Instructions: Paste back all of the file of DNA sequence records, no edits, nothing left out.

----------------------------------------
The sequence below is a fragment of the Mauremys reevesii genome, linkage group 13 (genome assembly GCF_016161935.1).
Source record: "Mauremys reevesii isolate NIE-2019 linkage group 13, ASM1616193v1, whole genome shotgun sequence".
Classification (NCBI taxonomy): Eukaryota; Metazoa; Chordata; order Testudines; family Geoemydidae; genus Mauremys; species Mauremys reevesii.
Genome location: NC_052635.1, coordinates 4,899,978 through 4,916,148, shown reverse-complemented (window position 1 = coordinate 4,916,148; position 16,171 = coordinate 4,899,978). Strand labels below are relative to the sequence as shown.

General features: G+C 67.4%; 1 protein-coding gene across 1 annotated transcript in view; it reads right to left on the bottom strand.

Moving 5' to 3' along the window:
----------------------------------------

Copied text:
The sequence below is a fragment of the Mauremys reevesii genome, linkage group 13 (genome assembly GCF_016161935.1).
Source record: "Mauremys reevesii isolate NIE-2019 linkage group 13, ASM1616193v1, whole genome shotgun sequence".
Classification (NCBI taxonomy): Eukaryota; Metazoa; Chordata; order Testudines; family Geoemydidae; genus Mauremys; species Mauremys reevesii.
Genome location: NC_052635.1, coordinates 4,899,978 through 4,916,148, shown reverse-complemented (window position 1 = coordinate 4,916,148; position 16,171 = coordinate 4,899,978). Strand labels below are relative to the sequence as shown.

General features: G+C 67.4%; 1 protein-coding gene across 1 annotated transcript in view; it reads right to left on the bottom strand.

Moving 5' to 3' along the window: